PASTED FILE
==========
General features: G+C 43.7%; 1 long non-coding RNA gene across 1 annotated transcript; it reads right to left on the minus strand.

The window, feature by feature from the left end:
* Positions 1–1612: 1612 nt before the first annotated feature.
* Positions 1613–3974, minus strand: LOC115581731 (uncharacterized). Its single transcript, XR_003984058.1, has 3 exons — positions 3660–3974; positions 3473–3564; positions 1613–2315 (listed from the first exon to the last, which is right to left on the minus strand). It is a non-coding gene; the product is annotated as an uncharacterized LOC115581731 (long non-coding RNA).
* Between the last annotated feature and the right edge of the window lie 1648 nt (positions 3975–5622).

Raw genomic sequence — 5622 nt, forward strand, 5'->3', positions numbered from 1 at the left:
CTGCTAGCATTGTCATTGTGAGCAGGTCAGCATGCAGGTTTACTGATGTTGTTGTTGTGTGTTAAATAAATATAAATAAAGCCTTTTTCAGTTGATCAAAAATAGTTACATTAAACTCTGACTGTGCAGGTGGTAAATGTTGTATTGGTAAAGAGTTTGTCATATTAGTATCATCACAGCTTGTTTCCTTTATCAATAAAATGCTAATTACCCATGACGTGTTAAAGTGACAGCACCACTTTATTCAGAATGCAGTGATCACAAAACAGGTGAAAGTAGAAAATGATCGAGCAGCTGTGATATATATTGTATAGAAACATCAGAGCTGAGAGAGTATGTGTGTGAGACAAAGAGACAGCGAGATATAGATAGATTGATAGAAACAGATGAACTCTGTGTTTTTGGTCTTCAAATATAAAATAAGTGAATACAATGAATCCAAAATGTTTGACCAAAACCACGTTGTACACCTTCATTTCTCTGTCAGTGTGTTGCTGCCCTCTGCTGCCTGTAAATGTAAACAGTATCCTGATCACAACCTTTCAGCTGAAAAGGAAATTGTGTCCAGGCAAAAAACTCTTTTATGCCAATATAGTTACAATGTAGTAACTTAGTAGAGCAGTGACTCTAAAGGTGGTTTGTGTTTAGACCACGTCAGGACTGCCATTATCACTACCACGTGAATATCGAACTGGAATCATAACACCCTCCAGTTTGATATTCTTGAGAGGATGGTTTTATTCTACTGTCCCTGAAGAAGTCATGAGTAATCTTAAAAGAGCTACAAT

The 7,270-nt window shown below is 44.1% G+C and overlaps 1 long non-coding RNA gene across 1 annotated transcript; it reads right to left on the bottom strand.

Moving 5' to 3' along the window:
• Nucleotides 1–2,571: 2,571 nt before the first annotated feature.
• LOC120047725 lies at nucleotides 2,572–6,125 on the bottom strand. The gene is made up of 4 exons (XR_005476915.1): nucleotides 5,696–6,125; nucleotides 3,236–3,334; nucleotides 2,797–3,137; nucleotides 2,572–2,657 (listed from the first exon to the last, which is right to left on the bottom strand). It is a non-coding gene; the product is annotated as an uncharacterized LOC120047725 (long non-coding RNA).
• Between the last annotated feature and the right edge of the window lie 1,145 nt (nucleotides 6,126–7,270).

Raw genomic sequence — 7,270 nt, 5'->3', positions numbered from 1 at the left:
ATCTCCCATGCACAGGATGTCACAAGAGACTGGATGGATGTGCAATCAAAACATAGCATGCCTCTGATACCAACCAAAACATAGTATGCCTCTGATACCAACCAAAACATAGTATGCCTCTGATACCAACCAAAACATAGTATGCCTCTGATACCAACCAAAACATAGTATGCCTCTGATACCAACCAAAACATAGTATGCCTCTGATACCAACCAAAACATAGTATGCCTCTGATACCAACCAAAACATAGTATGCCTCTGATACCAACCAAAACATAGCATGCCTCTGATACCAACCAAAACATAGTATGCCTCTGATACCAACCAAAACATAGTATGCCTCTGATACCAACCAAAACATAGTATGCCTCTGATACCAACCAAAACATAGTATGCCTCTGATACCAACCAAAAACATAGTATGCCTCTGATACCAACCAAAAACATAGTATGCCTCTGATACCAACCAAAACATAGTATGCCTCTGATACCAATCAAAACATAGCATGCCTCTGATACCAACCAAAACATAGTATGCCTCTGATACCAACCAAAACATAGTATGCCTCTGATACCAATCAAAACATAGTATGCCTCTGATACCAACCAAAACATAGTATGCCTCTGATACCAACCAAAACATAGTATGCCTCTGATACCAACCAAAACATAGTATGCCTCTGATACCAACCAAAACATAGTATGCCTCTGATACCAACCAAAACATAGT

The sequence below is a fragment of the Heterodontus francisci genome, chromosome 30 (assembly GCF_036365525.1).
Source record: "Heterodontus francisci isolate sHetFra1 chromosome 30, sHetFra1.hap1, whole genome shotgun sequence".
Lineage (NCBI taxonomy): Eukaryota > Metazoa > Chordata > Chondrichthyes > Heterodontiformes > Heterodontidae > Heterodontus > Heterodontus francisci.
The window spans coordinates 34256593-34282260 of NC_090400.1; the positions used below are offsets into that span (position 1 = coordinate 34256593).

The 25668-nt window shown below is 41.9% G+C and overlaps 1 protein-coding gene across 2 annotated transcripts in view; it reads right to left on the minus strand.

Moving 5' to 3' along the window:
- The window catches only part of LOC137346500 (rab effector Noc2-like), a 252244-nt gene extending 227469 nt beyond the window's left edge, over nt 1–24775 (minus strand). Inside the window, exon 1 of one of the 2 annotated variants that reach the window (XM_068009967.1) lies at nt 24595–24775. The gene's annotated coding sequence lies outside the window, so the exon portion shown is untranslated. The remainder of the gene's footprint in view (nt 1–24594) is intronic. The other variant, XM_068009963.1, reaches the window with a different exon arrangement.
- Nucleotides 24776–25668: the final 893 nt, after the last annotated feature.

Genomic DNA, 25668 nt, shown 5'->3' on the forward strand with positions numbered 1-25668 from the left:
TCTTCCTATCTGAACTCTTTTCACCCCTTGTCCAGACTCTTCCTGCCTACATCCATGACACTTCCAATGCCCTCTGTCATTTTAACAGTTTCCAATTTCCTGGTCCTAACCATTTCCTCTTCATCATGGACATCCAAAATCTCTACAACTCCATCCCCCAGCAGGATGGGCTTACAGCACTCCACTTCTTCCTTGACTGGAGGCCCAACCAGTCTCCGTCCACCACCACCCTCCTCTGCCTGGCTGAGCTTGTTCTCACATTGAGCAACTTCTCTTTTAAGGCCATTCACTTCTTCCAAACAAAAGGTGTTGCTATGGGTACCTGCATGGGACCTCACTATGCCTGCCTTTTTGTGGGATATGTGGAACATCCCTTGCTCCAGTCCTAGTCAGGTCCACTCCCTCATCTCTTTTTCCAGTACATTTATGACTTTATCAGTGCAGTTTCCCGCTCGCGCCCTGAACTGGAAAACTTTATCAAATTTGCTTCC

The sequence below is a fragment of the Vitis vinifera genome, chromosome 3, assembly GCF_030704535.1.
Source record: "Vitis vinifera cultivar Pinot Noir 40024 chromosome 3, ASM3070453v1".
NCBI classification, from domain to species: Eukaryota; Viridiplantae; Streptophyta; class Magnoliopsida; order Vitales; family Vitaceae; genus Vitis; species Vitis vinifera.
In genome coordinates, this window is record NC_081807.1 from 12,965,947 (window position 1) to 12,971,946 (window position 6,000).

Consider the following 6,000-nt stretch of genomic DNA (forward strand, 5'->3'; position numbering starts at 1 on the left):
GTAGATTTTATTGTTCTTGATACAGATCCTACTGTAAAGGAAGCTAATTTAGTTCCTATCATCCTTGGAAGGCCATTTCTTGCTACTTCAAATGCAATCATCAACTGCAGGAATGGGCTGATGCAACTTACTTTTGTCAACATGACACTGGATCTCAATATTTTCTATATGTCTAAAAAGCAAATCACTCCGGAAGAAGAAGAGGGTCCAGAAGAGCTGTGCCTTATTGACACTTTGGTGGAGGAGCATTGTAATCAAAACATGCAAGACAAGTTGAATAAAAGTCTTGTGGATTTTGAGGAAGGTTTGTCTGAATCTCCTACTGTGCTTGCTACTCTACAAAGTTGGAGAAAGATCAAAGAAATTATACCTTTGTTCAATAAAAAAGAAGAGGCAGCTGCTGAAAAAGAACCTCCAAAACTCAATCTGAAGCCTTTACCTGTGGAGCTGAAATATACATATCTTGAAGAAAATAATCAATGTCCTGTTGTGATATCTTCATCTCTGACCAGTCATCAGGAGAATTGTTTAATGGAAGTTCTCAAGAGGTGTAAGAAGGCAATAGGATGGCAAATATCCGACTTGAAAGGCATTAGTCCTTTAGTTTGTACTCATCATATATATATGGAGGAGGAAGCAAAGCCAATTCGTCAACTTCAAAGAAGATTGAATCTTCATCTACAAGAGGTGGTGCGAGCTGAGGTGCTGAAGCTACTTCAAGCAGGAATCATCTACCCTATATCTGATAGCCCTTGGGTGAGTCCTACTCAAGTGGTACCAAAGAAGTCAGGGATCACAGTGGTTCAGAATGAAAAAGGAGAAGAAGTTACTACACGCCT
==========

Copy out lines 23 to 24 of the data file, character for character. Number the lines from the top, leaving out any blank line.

Genomic DNA, 25668 nt, shown 5'->3' on the forward strand with positions numbered 1-25668 from the left:
TCTTCCTATCTGAACTCTTTTCACCCCTTGTCCAGACTCTTCCTGCCTACATCCATGACACTTCCAATGCCCTCTGTCATTTTAACAGTTTCCAATTTCCTGGTCCTAACCATTTCCTCTTCATCATGGACATCCAAAATCTCTACAACTCCATCCCCCAGCAGGATGGGCTTACAGCACTCCACTTCTTCCTTGACTGGAGGCCCAACCAGTCTCCGTCCACCACCACCCTCCTCTGCCTGGCTGAGCTTGTTCTCACATTGAGCAACTTCTCTTTTAAGGCCATTCACTTCTTCCAAACAAAAGGTGTTGCTATGGGTACCTGCATGGGACCTCACTATGCCTGCCTTTTTGTGGGATATGTGGAACATCCCTTGCTCCAGTCCTAGTCAGGTCCACTCCCTCATCTCTTTTTCCAGTACATTTATGACTTTATCAGTGCAGTTTCCCGCTCGCGCCCTGAACTGGAAAACTTTATCAAATTTGCTTCC